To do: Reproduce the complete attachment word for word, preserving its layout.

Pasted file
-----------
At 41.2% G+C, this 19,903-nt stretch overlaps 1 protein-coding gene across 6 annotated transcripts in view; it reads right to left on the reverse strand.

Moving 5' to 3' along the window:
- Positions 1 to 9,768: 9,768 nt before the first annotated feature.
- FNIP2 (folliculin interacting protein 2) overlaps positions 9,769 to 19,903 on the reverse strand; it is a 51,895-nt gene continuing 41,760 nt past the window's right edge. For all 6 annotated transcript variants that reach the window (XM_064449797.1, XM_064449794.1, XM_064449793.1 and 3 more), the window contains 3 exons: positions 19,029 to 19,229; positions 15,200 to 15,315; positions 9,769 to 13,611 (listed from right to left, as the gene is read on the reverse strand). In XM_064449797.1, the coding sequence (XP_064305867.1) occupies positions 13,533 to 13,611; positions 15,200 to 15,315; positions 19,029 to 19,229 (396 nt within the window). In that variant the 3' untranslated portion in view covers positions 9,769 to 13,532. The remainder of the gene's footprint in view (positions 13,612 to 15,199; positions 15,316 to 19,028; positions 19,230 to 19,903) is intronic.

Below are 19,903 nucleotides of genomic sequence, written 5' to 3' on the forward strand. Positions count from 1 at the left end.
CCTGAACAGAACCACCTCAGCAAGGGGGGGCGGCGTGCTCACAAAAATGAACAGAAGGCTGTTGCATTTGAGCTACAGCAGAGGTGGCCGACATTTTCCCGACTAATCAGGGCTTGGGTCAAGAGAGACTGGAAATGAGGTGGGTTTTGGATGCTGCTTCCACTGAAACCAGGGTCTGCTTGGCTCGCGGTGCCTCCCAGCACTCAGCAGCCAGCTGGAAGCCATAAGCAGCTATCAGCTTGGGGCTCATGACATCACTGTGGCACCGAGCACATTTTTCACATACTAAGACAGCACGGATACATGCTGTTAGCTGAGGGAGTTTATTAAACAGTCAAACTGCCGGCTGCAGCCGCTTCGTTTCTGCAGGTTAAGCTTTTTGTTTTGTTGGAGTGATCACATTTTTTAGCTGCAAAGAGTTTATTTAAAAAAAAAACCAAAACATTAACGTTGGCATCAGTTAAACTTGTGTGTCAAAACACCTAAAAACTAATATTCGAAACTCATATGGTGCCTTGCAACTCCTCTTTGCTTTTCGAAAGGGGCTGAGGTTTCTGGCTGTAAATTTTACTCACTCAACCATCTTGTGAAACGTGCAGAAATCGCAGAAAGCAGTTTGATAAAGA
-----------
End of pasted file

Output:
At 41.2% G+C, this 19,903-nt stretch overlaps 1 protein-coding gene across 6 annotated transcripts in view; it reads right to left on the reverse strand.

Moving 5' to 3' along the window:
- Positions 1 to 9,768: 9,768 nt before the first annotated feature.
- FNIP2 (folliculin interacting protein 2) overlaps positions 9,769 to 19,903 on the reverse strand; it is a 51,895-nt gene continuing 41,760 nt past the window's right edge. For all 6 annotated transcript variants that reach the window (XM_064449797.1, XM_064449794.1, XM_064449793.1 and 3 more), the window contains 3 exons: positions 19,029 to 19,229; positions 15,200 to 15,315; positions 9,769 to 13,611 (listed from right to left, as the gene is read on the reverse strand). In XM_064449797.1, the coding sequence (XP_064305867.1) occupies positions 13,533 to 13,611; positions 15,200 to 15,315; positions 19,029 to 19,229 (396 nt within the window). In that variant the 3' untranslated portion in view covers positions 9,769 to 13,532. The remainder of the gene's footprint in view (positions 13,612 to 15,199; positions 15,316 to 19,028; positions 19,230 to 19,903) is intronic.

Below are 19,903 nucleotides of genomic sequence, written 5' to 3' on the forward strand. Positions count from 1 at the left end.
CCTGAACAGAACCACCTCAGCAAGGGGGGGCGGCGTGCTCACAAAAATGAACAGAAGGCTGTTGCATTTGAGCTACAGCAGAGGTGGCCGACATTTTCCCGACTAATCAGGGCTTGGGTCAAGAGAGACTGGAAATGAGGTGGGTTTTGGATGCTGCTTCCACTGAAACCAGGGTCTGCTTGGCTCGCGGTGCCTCCCAGCACTCAGCAGCCAGCTGGAAGCCATAAGCAGCTATCAGCTTGGGGCTCATGACATCACTGTGGCACCGAGCACATTTTTCACATACTAAGACAGCACGGATACATGCTGTTAGCTGAGGGAGTTTATTAAACAGTCAAACTGCCGGCTGCAGCCGCTTCGTTTCTGCAGGTTAAGCTTTTTGTTTTGTTGGAGTGATCACATTTTTTAGCTGCAAAGAGTTTATTTAAAAAAAAAACCAAAACATTAACGTTGGCATCAGTTAAACTTGTGTGTCAAAACACCTAAAAACTAATATTCGAAACTCATATGGTGCCTTGCAACTCCTCTTTGCTTTTCGAAAGGGGCTGAGGTTTCTGGCTGTAAATTTTACTCACTCAACCATCTTGTGAAACGTGCAGAAATCGCAGAAAGCAGTTTGATAAAGA